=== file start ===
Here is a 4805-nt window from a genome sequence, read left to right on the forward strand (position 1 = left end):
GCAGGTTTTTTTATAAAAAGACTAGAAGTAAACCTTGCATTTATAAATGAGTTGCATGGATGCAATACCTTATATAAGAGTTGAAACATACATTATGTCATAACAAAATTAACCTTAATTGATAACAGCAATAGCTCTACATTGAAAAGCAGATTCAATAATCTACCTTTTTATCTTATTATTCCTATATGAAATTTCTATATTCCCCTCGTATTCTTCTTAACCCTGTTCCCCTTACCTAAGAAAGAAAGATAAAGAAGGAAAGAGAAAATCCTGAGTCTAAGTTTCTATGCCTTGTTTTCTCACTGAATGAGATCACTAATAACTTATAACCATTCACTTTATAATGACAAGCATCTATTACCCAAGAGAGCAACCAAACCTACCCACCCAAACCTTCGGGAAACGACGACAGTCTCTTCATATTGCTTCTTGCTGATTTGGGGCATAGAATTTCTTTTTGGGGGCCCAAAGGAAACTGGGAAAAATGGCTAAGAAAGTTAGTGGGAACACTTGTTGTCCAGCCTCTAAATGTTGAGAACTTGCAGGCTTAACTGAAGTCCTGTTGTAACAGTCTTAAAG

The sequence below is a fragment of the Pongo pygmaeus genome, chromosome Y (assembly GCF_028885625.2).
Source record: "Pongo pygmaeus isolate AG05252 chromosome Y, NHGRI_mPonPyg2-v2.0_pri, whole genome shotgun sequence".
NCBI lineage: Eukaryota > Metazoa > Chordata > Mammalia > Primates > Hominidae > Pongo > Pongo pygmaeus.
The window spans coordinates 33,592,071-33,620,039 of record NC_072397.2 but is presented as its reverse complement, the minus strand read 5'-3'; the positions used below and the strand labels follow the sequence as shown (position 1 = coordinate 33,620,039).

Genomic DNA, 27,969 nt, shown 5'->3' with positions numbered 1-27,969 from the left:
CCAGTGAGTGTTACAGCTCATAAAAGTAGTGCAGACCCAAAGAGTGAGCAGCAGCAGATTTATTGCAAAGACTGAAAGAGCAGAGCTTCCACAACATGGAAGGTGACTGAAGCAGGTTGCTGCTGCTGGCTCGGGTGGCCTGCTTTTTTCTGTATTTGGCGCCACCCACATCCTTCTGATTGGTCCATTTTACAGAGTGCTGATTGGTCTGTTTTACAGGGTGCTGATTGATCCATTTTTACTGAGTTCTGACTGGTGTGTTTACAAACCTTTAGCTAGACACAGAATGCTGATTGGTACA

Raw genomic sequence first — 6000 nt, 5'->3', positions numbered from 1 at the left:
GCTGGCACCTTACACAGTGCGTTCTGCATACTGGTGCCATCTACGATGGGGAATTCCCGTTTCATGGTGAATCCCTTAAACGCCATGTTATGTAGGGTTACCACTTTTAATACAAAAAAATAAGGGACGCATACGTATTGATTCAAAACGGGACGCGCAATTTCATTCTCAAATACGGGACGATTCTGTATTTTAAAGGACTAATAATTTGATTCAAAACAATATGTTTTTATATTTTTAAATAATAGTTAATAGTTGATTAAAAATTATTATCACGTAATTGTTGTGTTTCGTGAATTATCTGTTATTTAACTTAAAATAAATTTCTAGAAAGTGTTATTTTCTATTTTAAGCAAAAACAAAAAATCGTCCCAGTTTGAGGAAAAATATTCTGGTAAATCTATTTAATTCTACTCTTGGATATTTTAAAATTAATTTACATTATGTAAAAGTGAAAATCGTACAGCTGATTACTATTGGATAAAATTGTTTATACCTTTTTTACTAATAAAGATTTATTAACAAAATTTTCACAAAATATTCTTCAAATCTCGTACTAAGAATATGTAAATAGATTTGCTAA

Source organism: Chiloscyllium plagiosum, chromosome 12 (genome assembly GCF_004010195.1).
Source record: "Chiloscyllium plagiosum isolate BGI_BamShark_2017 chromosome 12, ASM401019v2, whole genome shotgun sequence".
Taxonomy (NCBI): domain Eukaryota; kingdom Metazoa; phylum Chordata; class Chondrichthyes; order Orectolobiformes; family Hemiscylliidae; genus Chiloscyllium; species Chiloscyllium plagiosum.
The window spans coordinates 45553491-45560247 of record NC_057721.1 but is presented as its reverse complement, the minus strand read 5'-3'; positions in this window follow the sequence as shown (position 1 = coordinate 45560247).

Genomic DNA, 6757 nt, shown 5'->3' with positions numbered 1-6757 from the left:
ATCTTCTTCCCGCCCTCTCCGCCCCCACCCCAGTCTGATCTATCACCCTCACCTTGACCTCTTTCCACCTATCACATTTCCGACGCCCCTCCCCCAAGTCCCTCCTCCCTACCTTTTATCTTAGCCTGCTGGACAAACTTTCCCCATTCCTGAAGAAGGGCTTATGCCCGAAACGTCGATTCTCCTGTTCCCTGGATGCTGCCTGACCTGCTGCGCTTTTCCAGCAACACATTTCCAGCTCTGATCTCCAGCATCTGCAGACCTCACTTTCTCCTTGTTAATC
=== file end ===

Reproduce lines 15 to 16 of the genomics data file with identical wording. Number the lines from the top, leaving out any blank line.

Genomic DNA, 6757 nt, shown 5'->3' with positions numbered 1-6757 from the left:
ATCTTCTTCCCGCCCTCTCCGCCCCCACCCCAGTCTGATCTATCACCCTCACCTTGACCTCTTTCCACCTATCACATTTCCGACGCCCCTCCCCCAAGTCCCTCCTCCCTACCTTTTATCTTAGCCTGCTGGACAAACTTTCCCCATTCCTGAAGAAGGGCTTATGCCCGAAACGTCGATTCTCCTGTTCCCTGGATGCTGCCTGACCTGCTGCGCTTTTCCAGCAACACATTTCCAGCTCTGATCTCCAGCATCTGCAGACCTCACTTTCTCCTTGTTAATC